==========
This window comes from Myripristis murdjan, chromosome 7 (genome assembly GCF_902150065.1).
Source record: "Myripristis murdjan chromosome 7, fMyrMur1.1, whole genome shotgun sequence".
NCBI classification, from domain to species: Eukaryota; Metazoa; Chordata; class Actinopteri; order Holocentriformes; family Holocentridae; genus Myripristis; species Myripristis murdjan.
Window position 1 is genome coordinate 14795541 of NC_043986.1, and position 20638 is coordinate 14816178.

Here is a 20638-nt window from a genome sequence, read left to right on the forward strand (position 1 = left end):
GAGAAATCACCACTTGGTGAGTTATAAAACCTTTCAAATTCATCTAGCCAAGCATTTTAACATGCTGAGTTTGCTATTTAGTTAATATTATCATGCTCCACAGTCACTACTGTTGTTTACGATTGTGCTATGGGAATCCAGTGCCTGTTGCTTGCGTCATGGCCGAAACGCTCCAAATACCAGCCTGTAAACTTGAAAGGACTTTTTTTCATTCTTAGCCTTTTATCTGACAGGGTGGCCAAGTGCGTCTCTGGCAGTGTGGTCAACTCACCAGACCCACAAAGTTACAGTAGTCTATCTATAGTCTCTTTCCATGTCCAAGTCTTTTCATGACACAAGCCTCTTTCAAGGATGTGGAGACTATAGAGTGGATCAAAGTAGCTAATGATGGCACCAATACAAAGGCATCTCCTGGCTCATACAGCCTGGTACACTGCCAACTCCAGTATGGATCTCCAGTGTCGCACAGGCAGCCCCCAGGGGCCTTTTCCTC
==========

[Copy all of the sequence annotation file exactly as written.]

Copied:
This window comes from Myripristis murdjan, chromosome 7 (genome assembly GCF_902150065.1).
Source record: "Myripristis murdjan chromosome 7, fMyrMur1.1, whole genome shotgun sequence".
NCBI classification, from domain to species: Eukaryota; Metazoa; Chordata; class Actinopteri; order Holocentriformes; family Holocentridae; genus Myripristis; species Myripristis murdjan.
Window position 1 is genome coordinate 14795541 of NC_043986.1, and position 20638 is coordinate 14816178.

Here is a 20638-nt window from a genome sequence, read left to right on the forward strand (position 1 = left end):
GAGAAATCACCACTTGGTGAGTTATAAAACCTTTCAAATTCATCTAGCCAAGCATTTTAACATGCTGAGTTTGCTATTTAGTTAATATTATCATGCTCCACAGTCACTACTGTTGTTTACGATTGTGCTATGGGAATCCAGTGCCTGTTGCTTGCGTCATGGCCGAAACGCTCCAAATACCAGCCTGTAAACTTGAAAGGACTTTTTTTCATTCTTAGCCTTTTATCTGACAGGGTGGCCAAGTGCGTCTCTGGCAGTGTGGTCAACTCACCAGACCCACAAAGTTACAGTAGTCTATCTATAGTCTCTTTCCATGTCCAAGTCTTTTCATGACACAAGCCTCTTTCAAGGATGTGGAGACTATAGAGTGGATCAAAGTAGCTAATGATGGCACCAATACAAAGGCATCTCCTGGCTCATACAGCCTGGTACACTGCCAACTCCAGTATGGATCTCCAGTGTCGCACAGGCAGCCCCCAGGGGCCTTTTCCTC